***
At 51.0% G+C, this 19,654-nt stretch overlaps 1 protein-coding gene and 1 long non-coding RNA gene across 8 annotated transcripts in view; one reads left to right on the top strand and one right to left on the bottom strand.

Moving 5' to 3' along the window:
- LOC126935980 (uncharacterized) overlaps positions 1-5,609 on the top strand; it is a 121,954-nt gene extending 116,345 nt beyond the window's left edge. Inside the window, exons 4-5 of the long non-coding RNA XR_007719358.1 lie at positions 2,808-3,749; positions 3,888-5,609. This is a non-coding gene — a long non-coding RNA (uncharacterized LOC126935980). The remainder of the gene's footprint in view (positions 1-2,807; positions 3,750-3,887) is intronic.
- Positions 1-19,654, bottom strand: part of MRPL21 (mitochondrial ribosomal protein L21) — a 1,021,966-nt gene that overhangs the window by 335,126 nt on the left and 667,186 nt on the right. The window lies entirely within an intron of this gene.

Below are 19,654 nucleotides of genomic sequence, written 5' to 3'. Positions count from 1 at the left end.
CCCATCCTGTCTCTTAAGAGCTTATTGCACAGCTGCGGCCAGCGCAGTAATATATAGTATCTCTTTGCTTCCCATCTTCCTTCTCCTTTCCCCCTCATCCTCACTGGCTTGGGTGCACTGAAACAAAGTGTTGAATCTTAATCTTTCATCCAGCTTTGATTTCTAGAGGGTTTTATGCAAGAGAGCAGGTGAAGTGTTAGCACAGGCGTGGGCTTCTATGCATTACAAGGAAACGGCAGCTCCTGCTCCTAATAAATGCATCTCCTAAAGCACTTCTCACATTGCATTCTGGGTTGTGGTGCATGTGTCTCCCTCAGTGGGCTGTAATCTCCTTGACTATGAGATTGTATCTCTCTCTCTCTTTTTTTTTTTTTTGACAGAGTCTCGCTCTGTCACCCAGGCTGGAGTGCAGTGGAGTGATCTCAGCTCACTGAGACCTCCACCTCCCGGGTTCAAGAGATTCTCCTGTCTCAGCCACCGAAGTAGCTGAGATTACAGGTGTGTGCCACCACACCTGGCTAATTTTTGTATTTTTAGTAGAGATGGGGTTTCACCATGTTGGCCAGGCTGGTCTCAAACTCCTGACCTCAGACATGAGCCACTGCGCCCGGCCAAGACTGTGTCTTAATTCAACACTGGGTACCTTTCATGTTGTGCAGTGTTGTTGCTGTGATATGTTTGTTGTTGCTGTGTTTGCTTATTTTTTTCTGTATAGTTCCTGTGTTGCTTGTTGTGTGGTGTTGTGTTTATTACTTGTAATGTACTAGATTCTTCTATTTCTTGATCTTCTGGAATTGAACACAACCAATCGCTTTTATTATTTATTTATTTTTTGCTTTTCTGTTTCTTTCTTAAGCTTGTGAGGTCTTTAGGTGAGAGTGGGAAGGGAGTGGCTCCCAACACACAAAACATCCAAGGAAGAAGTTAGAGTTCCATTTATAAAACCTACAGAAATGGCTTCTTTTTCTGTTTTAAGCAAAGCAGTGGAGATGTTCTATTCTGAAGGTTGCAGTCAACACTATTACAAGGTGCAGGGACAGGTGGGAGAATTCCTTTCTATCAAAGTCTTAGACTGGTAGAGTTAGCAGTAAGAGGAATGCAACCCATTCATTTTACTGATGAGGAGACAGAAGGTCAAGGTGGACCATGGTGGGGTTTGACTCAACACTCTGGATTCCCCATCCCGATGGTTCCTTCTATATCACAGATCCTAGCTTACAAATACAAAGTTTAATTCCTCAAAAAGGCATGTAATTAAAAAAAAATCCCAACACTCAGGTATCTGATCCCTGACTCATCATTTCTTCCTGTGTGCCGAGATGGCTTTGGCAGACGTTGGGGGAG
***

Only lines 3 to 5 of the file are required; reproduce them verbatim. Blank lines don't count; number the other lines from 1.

- LOC126935980 (uncharacterized) overlaps positions 1-5,609 on the top strand; it is a 121,954-nt gene extending 116,345 nt beyond the window's left edge. Inside the window, exons 4-5 of the long non-coding RNA XR_007719358.1 lie at positions 2,808-3,749; positions 3,888-5,609. This is a non-coding gene — a long non-coding RNA (uncharacterized LOC126935980). The remainder of the gene's footprint in view (positions 1-2,807; positions 3,750-3,887) is intronic.
- Positions 1-19,654, bottom strand: part of MRPL21 (mitochondrial ribosomal protein L21) — a 1,021,966-nt gene that overhangs the window by 335,126 nt on the left and 667,186 nt on the right. The window lies entirely within an intron of this gene.

Below are 19,654 nucleotides of genomic sequence, written 5' to 3'. Positions count from 1 at the left end.